05 March 2001
Unpaid leave "not an option", say working parents
The most popular family-friendly measure the government could give working parents is paid parental leave, according to a survey carried out by Labour Research magazine.
The survey, of 152 trade union reps covering workplaces with 200,000 employees, found that both mothers and fathers who are working want to participate in bringing up their children but say taking unpaid leave is not an option.
The survey results come as the government concludes its consultation on its Work & Parents green paper. Labour Research asked the union reps to say which of the measures listed in the green paper would most benefit their members.
The top five choices made by the union reps were:
? the introduction of paid parental leave - chosen by 70%
? increasing the length of statutory maternity pay from 18 to 26 weeks - 57%
? introducing a right for both parents to work reduced hours after maternity leave -52%
? introducing the right to paternity leave paid at the flat rate of maternity pay - 51%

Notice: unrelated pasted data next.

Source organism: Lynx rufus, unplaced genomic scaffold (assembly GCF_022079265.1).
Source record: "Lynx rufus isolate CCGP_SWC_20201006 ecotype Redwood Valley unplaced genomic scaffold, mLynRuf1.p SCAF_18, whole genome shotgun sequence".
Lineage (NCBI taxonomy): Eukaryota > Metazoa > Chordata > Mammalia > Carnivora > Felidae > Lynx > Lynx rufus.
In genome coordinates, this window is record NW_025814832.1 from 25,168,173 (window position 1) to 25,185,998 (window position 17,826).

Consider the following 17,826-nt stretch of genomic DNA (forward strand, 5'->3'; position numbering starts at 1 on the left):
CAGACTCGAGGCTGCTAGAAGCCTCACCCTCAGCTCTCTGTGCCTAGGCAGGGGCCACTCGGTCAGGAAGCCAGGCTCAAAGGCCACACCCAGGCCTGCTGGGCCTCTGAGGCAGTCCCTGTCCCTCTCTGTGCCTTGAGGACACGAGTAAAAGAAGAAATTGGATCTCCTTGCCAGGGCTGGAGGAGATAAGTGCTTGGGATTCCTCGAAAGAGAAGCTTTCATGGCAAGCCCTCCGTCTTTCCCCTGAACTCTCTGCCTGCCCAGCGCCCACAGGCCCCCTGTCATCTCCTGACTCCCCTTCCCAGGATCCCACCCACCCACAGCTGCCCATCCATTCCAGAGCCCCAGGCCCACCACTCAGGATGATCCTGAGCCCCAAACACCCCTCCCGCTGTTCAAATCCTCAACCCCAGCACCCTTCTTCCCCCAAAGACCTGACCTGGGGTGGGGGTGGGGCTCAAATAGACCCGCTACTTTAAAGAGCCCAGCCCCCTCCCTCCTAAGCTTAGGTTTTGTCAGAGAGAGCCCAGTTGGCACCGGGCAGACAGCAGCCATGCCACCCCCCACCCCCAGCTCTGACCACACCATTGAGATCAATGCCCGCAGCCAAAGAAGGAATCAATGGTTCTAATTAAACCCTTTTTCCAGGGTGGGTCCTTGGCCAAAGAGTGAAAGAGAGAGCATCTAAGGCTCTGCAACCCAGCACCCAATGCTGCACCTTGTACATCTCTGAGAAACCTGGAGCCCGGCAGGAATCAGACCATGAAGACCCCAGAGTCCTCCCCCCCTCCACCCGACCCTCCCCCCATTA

? extending rights for time off for dependants to include routine hospital appointments - 51%
European directive means working parents can now take up to 13 weeks' unpaid leave to care for children under five - but very few parents can afford to take it.
While 70% of union reps in the survey say their members' want paid parental leave the government is unlikely to introduce this. The green paper says that "paying for parental leave would be very costly for employers and the state".
However, there has been speculation that the government will implement the next most popular option, an increase in the period of statutory maternity pay, in this month's Budget.
And the government has also made a pre-election promise that it will introduce the fourth most popular choice - paid paternity leave.
The survey also looked at the extent to which unions at those workplaces had negotiated family-friendly options with their employer. It found that:
? 60% of the workplaces provided some paid paternity leave;
? a third of the workplaces had a maternity pay scheme that was better than the statutory scheme; and
? a quarter allowed mothers to work reduced hours on their return from maternity leave.
Notes to editors
1 More details of the survey are published in the enclosed March 2001 edition of Labour Research.
2 Labour Research is published by the Labour Research Department, an independent trade union and labour movement organisation founded 89 years ago. More than1,800 trade union organisations, including 55 national unions representing 99% of total TUC membership, are affiliated.
3 For further information contact Tessa Wright on 020 7902 9812.